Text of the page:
TODAY: Lavrov promises full investigation into Nemtsov murder; Putin loyalist appointed head of investigation; main witness flies to Kiev, says she saw nothing; Ukrainian lawmaker to sue Kremlin after arrest; Navalny request to attend Nemtsov funeral denied; Russians to spend half of income on food; death toll in Ukraine passes 6,000.
Foreign Minister Sergei Lavrov condemned the killing of Boris Nemtsov as a ‘heinous crime’ and promised a full investigation, dismissing ‘provocative’ attempts to politicise the event. Hopes that the investigation of Nemtsov’s death will be thorough and credible have been dashed by the news that it will be led by the same official who prosecuted former Yukos head Mikhail Khodorkovsky – Putin loyalist Alexander Bastrykin, who has also been accused of threatening journalists in the past. Investigators say they have received footage of the murder from CCTV cameras scanning the murder site, and denied reports like this one which claim that the cameras were shut off on Friday night. The BBC goes over some theories about who may have killed him. Nemtsov’s girlfriend, Anna Duritskaya, who was with him when he was killed, says she did not see the gunman. She was initially prevented from leaving for her native Ukraine, against her will, by armed police, but has since flown to Kiev. U.S. President Barack Obama says the killing indicates a climate ‘in which civil society, independent journalists, people trying to communicate on the Internet, have felt increasingly threatened, constrained’. A Ukrainian lawmaker says he will sue the Interior Ministry after he was detained at the memorial march on Sunday.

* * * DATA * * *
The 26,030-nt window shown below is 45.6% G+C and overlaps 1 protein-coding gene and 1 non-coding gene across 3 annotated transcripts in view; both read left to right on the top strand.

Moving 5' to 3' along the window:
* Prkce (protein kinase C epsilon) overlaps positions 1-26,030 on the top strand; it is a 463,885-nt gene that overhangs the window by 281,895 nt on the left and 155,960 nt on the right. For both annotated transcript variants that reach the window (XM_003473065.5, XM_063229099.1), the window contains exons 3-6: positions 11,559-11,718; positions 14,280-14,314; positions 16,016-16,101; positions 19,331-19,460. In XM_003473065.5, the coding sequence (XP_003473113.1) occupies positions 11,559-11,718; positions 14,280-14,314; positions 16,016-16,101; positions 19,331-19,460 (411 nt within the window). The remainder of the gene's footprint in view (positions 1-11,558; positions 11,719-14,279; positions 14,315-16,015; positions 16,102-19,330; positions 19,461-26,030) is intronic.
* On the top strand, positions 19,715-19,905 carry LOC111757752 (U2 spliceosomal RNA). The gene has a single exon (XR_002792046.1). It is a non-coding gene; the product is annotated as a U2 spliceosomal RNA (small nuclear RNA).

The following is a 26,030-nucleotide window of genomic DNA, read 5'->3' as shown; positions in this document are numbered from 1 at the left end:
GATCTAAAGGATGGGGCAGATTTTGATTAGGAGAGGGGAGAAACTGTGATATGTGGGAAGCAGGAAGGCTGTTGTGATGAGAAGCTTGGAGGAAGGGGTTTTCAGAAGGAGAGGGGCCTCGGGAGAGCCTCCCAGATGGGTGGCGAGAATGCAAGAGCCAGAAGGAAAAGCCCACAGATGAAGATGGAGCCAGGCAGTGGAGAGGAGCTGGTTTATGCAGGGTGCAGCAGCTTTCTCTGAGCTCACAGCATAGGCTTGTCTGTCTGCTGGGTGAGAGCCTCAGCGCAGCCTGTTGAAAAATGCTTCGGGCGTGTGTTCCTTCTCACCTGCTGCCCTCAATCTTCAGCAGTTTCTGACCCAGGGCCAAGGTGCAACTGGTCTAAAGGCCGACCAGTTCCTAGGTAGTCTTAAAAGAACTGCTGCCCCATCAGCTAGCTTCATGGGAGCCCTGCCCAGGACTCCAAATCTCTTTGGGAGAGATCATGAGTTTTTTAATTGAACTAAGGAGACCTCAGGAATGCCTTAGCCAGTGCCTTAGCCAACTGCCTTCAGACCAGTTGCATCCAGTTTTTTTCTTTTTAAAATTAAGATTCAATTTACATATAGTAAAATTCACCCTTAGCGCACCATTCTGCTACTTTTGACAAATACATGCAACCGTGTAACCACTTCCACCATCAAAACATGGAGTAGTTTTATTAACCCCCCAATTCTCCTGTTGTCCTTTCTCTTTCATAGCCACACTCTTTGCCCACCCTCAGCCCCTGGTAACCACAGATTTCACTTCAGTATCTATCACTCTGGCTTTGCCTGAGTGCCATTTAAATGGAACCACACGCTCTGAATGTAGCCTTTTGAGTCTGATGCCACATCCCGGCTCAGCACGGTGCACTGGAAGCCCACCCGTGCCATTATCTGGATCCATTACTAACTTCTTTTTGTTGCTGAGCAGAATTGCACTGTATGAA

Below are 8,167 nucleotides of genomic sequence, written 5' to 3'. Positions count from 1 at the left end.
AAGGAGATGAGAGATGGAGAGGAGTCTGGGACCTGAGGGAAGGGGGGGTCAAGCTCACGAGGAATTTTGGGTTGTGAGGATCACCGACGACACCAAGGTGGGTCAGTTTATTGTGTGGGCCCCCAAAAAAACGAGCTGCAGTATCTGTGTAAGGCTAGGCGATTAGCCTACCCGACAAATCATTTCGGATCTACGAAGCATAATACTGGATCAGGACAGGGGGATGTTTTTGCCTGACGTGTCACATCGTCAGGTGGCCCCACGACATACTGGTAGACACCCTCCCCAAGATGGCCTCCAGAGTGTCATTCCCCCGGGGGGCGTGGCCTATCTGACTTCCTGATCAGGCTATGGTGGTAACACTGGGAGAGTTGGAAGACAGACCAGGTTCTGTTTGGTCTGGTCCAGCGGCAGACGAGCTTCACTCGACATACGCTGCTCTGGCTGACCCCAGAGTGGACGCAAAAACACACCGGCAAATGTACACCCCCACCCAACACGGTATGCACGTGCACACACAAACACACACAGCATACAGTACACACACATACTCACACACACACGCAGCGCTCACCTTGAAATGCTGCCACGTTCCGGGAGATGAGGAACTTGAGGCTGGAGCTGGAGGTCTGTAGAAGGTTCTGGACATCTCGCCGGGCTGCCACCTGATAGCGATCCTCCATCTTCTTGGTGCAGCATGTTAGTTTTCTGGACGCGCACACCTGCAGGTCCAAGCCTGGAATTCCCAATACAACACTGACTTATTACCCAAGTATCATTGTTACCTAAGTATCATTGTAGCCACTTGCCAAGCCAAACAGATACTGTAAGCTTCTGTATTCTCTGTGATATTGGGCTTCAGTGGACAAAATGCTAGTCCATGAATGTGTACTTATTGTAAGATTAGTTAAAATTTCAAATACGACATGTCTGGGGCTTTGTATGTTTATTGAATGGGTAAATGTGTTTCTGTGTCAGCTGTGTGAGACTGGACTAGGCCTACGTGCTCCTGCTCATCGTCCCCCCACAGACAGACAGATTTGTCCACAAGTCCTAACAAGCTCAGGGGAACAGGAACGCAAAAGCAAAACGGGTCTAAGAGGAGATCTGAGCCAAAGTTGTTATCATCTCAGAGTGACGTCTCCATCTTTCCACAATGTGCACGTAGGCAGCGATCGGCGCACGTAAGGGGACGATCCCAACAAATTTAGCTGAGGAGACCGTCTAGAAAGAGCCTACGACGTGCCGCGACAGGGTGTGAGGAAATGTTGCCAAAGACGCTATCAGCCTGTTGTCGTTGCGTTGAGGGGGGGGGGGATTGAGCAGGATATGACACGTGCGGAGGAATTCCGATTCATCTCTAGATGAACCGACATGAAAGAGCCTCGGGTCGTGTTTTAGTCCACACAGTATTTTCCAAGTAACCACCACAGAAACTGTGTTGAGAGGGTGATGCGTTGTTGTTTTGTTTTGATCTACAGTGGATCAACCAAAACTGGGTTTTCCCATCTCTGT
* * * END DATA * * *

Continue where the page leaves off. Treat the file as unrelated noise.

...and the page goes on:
This FT piece focuses on the slow-growing rhetoric against liberal opposition figures as traitors that, it says, encourages violence against them. Garry Kasparov agrees, blaming a climate of violence which ultimately, he says, is made possible by President Vladimir Putin. Andrei Soldatov dismisses rumours that the crime was carried out by amateurs using old bullets, saying that the time and location of the shooting demonstrated a high degree of professionalism, given how much easier it would have been to attack Nemtsov outside his apartment building. Kremlin news anchor Dmitry Kiselyov defended the Kremlin against the inevitable Western response to a killing on the Kremlin’s own doorstep, whilst honoring Nemtsov: ‘Boris will be missed like spice, which in small doses can give a rich taste‘. Luke Harding explains what Putin really means when he calls the killing a ‘provocation’. A Moscow court denied Alexei Navalny’s request to be allowed to attend Nemtsov’s funeral (he is currently serving a 15-day jail sentence for distributing leaflets).
Russians could be spending half of their income on food by the end of the year thanks to rising inflation and reduced real wages. Russia and Ukraine reached an agreement to ensure gas supplies to the crisis-hit regions of eastern Ukraine next month, but Naftogaz says Gazprom is continuing to violate its winter gas supply agreement. The U.N. human rights chief says that the death toll in eastern Ukraine since the start of fighting in April last year has passed 6,000. Mikhail Fridman is threatening to sue the U.K. government if his energy fund LetterOne is prevented from acquiring 12 North Sea gas fields.
PHOTO: People walk to pay their respects at the place where Boris Nemtsov, a charismatic Russian opposition leader and sharp critic of President Vladimir Putin, was gunned down on Friday, Feb. 27, 2015 near the Kremlin, with St. Basils Cathedral is in the background in Moscow, Russia, Monday, March 2, 2015. (AP Photo/Alexander Zemlianichenko)